I am besieged, by a thousand or more of the Mexicans under Santa Anna—I have sustained a continual Bombardment & cannonade for 24 hours & have not lost a man—The enemy has demanded a surrender at discretion, otherwise, the garrison are to be put to the sword, if the fort is taken— I have answered the demand with a cannon shot, & our flag still waves proudly from the walls— I shall never surrender or retreat. Then, I call on you in the name of Liberty, of patriotism & everything dear to the American character, to come to our aid, with all dispatch— The enemy is receiving reinforcements daily & will no doubt increase to three or four thousand in four or five days. If this call is neglected, I am determined to sustain myself as long as possible & die like a soldier who never forgets what is due to his own honor & that of his country—


William Barret Travis,
Lt. Col. comdt.
P.S. The Lord is on our side. When the enemy appeared in sight we had not three bushels of corn. We have since found in deserted houses 80 or 90 bushels and got into the walls 20 or 30 head of Beeves. Travis

Portion of Travis’s last letter from the Alamo, March 3, 1836:

Col. Fannin is said to be on the march to this place with reinforcements, but I fear it is not true, as I have repeatedly sent to him for aid without receiving any. Colonel Bonham, my special messenger, arrived at La Bahia fourteen days ago, with a request for aide and on the arrival of the enemy in Bexar, ten days ago, I sent an express to Colonel F. which arrived at Goliad on the next day, urging him to send us reinforcements; none have yet arrived. I look to the colonies alone for aid; unless it arrives soon, I shall have to fight the enemy on his own terms. I will, however, do the best I can under the circumstances; and I feel confident that the determined valor and desperate courage heretofore exhibited by my men will not fail them in the last struggle; and although they may be sacrificed to the vengeance of a Gothic enemy, the victory will cost the enemy so dear, that it will be worse to him than a defeat. I hope your honorable body will hasten on reinforcements ammunition, and provisions to our aid as soon as possible. We have provisions for twenty days for the men we have. Our supply of ammunition is limited. At least five hundred pounds of cannon powder, and two hundred rounds of six., nine, twelve and eighteen pound balls, ten kegs of rifle powder and a supply of lead, should be sent to the place without delay under a sufficient guard. If these things are promptly sent, and large reinforcements are hastened to this frontier, this neighborhood will be the great and decisive ground. The power of Santa Anna is to be met here, or in the colonies; we had better meet them here than to suffer a war of devastation to rage in our settlements. A blood red banner waves from the church of Bexar, and in the camp above us, in token that the war is one of vengeance against rebels; they have declared us as such; demanded, that we should surrender at discretion, or that this garrison should be put to the sword. Their threats have had no influence on me or my men, but to make all fight with desperation, and that high souled courage which characterizes the patriot, who is willing to die in defense of his country’s liberty and his own honor.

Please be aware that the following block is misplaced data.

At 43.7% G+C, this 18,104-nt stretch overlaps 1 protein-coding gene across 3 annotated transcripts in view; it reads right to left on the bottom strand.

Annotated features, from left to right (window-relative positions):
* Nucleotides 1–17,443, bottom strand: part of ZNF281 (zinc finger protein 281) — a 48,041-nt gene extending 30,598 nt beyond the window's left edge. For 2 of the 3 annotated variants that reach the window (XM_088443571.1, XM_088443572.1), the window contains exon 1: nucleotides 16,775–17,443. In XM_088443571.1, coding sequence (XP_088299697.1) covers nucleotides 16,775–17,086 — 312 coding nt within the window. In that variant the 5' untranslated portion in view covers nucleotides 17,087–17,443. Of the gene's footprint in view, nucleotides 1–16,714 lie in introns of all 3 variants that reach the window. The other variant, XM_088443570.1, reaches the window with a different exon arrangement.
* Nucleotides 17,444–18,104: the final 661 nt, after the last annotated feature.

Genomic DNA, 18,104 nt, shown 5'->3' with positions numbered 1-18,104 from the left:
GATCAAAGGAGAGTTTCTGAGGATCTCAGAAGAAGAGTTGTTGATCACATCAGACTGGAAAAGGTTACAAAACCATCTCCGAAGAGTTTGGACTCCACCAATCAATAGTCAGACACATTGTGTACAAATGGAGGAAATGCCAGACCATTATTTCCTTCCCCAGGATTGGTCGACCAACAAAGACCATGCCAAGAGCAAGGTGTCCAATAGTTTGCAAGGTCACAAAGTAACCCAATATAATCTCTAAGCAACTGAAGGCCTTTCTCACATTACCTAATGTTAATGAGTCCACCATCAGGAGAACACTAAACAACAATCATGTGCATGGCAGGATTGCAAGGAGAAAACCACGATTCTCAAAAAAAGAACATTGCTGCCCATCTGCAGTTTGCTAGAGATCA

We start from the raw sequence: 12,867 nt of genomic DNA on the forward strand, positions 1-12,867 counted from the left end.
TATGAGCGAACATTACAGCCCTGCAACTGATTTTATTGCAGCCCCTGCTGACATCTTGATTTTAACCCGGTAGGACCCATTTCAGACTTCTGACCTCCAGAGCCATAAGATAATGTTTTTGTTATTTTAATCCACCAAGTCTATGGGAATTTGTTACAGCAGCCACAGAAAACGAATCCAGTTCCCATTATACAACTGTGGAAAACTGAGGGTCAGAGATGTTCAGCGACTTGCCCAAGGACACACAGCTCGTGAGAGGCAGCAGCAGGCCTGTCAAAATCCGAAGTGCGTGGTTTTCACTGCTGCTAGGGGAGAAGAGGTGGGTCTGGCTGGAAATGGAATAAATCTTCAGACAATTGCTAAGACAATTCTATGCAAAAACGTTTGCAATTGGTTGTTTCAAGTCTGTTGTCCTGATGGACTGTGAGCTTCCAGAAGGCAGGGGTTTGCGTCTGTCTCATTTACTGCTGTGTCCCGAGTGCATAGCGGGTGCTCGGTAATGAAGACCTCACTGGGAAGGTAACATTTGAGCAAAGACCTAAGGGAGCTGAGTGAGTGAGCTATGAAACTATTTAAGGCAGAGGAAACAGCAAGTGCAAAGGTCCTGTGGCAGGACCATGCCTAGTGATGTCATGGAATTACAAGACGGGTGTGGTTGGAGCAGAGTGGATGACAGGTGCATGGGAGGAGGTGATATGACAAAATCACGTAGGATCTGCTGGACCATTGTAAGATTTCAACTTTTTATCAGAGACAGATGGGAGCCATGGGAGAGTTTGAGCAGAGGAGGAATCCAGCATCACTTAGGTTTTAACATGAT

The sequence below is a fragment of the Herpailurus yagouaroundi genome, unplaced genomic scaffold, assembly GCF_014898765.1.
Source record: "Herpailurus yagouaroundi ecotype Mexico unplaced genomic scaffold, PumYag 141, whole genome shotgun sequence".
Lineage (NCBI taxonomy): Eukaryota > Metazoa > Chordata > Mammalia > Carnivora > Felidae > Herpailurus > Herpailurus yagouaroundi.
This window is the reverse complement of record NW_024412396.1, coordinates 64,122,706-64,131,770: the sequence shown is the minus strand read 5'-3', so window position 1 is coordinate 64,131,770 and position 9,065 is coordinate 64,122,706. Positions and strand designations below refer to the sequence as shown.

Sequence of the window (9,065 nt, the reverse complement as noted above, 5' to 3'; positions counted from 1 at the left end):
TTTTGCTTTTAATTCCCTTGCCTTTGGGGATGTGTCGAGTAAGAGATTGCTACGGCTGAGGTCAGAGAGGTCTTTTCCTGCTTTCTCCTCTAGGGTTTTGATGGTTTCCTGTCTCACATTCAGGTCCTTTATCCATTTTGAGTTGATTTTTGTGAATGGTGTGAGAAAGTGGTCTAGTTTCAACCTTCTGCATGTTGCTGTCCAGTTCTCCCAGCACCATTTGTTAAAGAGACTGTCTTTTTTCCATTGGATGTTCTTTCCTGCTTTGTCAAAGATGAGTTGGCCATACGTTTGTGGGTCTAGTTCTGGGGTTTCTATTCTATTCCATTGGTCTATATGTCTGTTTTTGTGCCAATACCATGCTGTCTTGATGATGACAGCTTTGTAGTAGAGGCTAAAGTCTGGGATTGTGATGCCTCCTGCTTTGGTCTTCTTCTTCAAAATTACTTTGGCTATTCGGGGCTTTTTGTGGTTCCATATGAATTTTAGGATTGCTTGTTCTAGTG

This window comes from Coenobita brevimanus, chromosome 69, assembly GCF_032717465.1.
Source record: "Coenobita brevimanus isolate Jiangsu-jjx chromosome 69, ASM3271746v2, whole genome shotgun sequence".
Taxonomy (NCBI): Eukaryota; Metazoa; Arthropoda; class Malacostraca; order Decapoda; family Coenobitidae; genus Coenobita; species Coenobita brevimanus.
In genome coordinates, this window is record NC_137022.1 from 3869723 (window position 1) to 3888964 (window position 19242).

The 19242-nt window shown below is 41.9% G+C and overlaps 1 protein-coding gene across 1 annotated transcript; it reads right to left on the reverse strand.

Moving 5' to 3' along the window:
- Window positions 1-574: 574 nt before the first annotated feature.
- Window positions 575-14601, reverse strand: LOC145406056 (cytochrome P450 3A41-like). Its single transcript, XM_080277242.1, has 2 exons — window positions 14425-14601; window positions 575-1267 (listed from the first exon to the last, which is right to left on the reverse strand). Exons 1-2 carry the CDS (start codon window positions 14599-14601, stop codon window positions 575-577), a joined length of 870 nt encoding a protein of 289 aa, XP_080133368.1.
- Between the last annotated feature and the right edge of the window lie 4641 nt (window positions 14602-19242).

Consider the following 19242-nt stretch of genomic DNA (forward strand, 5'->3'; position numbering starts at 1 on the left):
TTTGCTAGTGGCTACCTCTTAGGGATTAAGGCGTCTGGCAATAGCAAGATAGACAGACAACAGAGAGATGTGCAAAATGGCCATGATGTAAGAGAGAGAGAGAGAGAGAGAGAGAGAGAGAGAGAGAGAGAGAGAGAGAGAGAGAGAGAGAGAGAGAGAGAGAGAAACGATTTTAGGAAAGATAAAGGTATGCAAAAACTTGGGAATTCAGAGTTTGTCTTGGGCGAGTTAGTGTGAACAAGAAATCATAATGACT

Juan Seguin, April 25, 1837: “They preferred to die a thousand times rather than submit to the tyrant’s yoke.”

Cry of the men at the Battle of San Jacinto which won Texas’ independence:

Remember Goliad! Remember the Alamo!

Texas Tuesday: A Personal Country by A.C. Greene

I didn’t quite finish this travel homecoming memoir by a Texas author who hails from my neck of the woods, Abilene, Texas, where I went to college. However, I did find some gems in the book before I had to return it to the library, and I’ll probably come back to it and finish the journey someday.

“Rainfall or the lack of it, the thing that may have killed my great-grandfather, puts its mark on all West Texas life. . . Uninitiated radio and television weather experts will get called down by the natives (assumed or born) when they speak of ‘it’s a beautiful day, not a cloud in the sky, the forecast calling for fair weather . . .’ This may be pretty in one sense, but not nearly so beautiful as a black overcast day with the clouds threatening to shed tears at any minute, or a strong, wet wind scudding the dark masses overhead.”

Oh, yes, a lesson I learned early in life: never complain about a rainy day.

And windy days: “Then the girls clutch their skirts, not just for modesty but for survival, feeling the wind to be altogether capable of lifting them up bodily and dumping them, at best, in an undignified sprawl.”